UC Berkeley’s worldwide network of smartphone earthquake detectors has recorded nearly 400 earthquakes since the MyShake app was made available for download in February, with one of the most active areas of the world the fracking fields of Oklahoma.
The Android app harnesses a smartphone’s motion detectors to measure earthquake ground motion, then sends that data back to the Berkeley Seismological Laboratory for analysis. The eventual goal is to send early-warning alerts to users a bit farther from ground zero, giving them seconds to a minute of warning that the ground will start shaking. That’s enough time to take cover or switch off equipment that might be damaged in a quake.
To date, nearly 220,000 people have downloaded the app, and at any one time, between 8,000 and 10,000 phones are active — turned on, lying on a horizontal surface and connected to a wi-fi network — and thus primed to respond.
An updated version of the MyShake app will be available for download today (Dec. 14) from the Google Play Store, providing an option for push notifications of recent quakes within a distance determined by the user, and the option of turning the app off until the phone is plugged in, which could extend the life of a single charge in older phones.
“The notifications will not be fast initially — not fast enough for early warning — but it puts into place the technology to deliver the alerts and we can then work toward making them faster and faster as we improve our real-time detection system within MyShake,” said project leader Richard Allen, a UC Berkeley professor of earth and planetary sciences and director of the seismology lab.
In a presentation today, during this week’s annual meeting of the American Geophysical Union in San Francisco, UC Berkeley developer and graduate student Qingkai Kong will summarize the app’s performance. Ten months of operation clearly shows that the sensitivity of the smartphone accelerometers and the density of phones in many places are sufficient to provide data quickly enough for early warning. The phones readily detect the first seismic waves to arrive — the less destructive P waves — and send the information to Berkeley in time to issue an alert that the stronger S wave will soon arrive.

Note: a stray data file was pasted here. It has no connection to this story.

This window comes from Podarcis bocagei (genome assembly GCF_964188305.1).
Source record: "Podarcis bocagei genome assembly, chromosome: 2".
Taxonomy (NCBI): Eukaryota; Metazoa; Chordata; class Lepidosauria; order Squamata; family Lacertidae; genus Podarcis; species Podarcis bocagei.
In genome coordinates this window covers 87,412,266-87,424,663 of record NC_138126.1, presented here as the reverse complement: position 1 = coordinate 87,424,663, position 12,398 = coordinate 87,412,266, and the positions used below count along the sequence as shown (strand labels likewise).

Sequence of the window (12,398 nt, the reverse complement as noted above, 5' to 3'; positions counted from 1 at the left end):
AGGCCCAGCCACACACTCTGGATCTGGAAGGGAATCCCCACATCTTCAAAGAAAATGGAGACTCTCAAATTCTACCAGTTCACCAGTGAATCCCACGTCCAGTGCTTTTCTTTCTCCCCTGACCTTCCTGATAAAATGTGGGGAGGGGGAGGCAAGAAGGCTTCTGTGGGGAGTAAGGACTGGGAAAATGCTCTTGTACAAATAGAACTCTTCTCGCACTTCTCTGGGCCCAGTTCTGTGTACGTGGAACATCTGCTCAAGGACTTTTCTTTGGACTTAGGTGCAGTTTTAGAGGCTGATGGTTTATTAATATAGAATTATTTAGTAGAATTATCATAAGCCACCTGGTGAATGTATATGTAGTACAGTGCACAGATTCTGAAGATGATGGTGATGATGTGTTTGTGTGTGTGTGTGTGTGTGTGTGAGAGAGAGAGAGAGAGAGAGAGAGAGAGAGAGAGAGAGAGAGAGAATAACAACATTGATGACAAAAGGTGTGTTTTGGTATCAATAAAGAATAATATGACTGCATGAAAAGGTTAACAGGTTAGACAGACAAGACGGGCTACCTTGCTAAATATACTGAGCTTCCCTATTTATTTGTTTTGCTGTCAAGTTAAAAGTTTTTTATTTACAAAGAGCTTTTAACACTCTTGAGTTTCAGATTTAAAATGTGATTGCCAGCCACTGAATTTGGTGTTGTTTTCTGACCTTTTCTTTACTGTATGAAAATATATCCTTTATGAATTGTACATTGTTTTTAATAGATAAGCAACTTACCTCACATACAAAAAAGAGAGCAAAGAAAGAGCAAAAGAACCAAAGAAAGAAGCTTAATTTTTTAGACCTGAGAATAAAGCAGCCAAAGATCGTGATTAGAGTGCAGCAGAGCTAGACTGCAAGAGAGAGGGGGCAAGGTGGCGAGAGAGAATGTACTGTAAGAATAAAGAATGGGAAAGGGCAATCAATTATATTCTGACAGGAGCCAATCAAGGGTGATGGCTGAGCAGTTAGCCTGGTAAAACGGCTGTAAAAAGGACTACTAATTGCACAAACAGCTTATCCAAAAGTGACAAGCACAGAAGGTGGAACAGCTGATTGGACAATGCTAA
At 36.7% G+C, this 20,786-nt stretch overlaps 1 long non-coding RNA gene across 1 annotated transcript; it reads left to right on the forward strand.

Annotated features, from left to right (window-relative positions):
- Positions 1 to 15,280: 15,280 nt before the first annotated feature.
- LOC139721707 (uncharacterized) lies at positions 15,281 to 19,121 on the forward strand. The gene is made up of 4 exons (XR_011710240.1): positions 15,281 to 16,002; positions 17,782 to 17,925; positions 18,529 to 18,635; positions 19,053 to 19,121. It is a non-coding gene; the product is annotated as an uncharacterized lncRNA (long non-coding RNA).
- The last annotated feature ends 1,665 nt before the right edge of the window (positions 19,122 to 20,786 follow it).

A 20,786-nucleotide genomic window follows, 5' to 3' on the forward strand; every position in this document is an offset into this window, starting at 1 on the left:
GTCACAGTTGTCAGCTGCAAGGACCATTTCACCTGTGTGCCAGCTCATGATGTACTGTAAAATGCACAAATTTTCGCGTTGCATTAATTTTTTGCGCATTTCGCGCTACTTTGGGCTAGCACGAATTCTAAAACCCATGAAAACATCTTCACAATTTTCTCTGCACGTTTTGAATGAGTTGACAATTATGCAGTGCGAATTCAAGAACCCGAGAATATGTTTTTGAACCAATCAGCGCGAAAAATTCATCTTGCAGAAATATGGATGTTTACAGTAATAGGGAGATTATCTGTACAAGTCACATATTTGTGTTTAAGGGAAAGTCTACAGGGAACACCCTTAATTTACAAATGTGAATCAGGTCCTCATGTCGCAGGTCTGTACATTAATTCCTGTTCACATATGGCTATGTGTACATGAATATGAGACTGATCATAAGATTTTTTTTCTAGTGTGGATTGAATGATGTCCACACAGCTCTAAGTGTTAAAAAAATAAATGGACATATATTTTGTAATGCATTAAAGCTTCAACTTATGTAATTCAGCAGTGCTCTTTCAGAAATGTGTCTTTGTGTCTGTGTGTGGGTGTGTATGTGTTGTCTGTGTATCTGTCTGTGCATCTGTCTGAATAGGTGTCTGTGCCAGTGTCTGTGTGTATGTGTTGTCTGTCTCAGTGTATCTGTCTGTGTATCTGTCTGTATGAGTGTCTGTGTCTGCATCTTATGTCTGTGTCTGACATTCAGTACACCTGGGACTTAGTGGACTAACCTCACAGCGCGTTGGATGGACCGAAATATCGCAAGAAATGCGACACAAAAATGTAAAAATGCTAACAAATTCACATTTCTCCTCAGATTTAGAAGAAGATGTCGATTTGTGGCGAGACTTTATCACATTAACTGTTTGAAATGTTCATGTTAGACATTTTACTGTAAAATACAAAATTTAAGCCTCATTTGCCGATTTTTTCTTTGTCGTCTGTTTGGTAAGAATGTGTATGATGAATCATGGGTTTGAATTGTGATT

“We already have the algorithm to detect the earthquakes running on our server, but we have to make sure it is accurate and stable before we can start issuing warnings, which we hope to do in the near future,” Kong said.
The app can detect quakes as small as magnitude 2.5, with the best sensitivity in areas with a greater density of phones. The largest number of phones to record a quake was 103, after the 5.2 magnitude quake that occurred on the San Jacinto fault near Borrego Springs in San Diego County on June 10. Phones 200 kilometers from the epicenter detected that temblor. The largest quake detected occurred on April 16 in Ecuador: a 7.8 magnitude quake that triggered two phones, 170 and 200 kilometers from the epicenter.
Allen, Kong and their colleagues at Deutsche Telekom’s Silicon Valley Innovation Center believe the app’s performance shows it can complement traditional seismic networks, such as that operated nationally by the U.S. Geological Survey, but can also serve as a stand-alone system in places with few seismic stations, helping to reduce injuries and damage from earthquakes.
While the app has detected quakes in seismically active areas such as Chile, Mexico, New Zealand, Taiwan, Japan and the West Coast of the U.S., one surprising hot spot has been the traditionally quiet state of Oklahoma. The practice of injecting oil well wastewater deep underground has activated faults in the area to the extent that the state is rattled hundreds of times a year.
“Oklahoma is now clearly No. 1 in terms of the number of earthquakes in the lower 48 states,” Kong said.
Most of Oklahoma’s earthquakes are small, but MyShake users in the state, which number only about 200, easily detected the Sept. 3 magnitude 5.8 quake, the strongest ever to hit the state. During that event, 14 phones in the state triggered, but even this relatively small number of phones allowed the seismology lab to peg the magnitude within 1 percent of estimates from ground seismic stations, and located the epicenter to within 4 kilometers (2.5 miles).
“These initial studies suggest that the data will be useful for a variety of scientific studies of induced seismicity phenomena in Oklahoma, as well as having the potential to provide earthquake early warning in the future,” Kong said.
He will summarize the Oklahoma data during a poster session on Friday, Dec. 16.
The MyShake app and the computer algorithm behind it were developed by Allen, Kong and a team of programmers at the Silicon Valley Innovation Center in Mountain View, California, which is part of the Telekom Innovation Laboratories (T-Labs) operated by Deutsche Telekom, owner of T-Mobile. Louis Schreier, the leader of that team, co-wrote a paper with Allen and Kong on the first six months of MyShake’s observations, published Sept. 29 in the journal Geophysical Research Letters.